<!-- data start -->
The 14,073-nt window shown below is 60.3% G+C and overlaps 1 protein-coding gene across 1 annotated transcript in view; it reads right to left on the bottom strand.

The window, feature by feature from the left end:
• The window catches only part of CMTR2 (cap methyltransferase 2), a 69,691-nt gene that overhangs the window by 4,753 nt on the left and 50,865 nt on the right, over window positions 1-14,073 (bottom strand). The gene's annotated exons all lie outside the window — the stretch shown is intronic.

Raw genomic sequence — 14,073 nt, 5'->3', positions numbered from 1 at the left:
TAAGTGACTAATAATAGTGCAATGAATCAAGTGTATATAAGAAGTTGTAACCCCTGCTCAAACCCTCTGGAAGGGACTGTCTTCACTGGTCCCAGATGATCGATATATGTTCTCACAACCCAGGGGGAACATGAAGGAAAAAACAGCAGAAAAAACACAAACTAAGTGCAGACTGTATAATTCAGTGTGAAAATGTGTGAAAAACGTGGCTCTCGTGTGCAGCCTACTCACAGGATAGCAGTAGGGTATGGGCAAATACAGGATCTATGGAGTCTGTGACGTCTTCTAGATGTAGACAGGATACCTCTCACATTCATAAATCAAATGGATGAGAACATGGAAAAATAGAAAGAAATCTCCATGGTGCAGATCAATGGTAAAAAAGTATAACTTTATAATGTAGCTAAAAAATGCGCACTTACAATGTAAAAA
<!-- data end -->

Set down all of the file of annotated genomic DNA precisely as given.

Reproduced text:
The 14,073-nt window shown below is 60.3% G+C and overlaps 1 protein-coding gene across 1 annotated transcript in view; it reads right to left on the bottom strand.

The window, feature by feature from the left end:
• The window catches only part of CMTR2 (cap methyltransferase 2), a 69,691-nt gene that overhangs the window by 4,753 nt on the left and 50,865 nt on the right, over window positions 1-14,073 (bottom strand). The gene's annotated exons all lie outside the window — the stretch shown is intronic.

Raw genomic sequence — 14,073 nt, 5'->3', positions numbered from 1 at the left:
TAAGTGACTAATAATAGTGCAATGAATCAAGTGTATATAAGAAGTTGTAACCCCTGCTCAAACCCTCTGGAAGGGACTGTCTTCACTGGTCCCAGATGATCGATATATGTTCTCACAACCCAGGGGGAACATGAAGGAAAAAACAGCAGAAAAAACACAAACTAAGTGCAGACTGTATAATTCAGTGTGAAAATGTGTGAAAAACGTGGCTCTCGTGTGCAGCCTACTCACAGGATAGCAGTAGGGTATGGGCAAATACAGGATCTATGGAGTCTGTGACGTCTTCTAGATGTAGACAGGATACCTCTCACATTCATAAATCAAATGGATGAGAACATGGAAAAATAGAAAGAAATCTCCATGGTGCAGATCAATGGTAAAAAAGTATAACTTTATAATGTAGCTAAAAAATGCGCACTTACAATGTAAAAA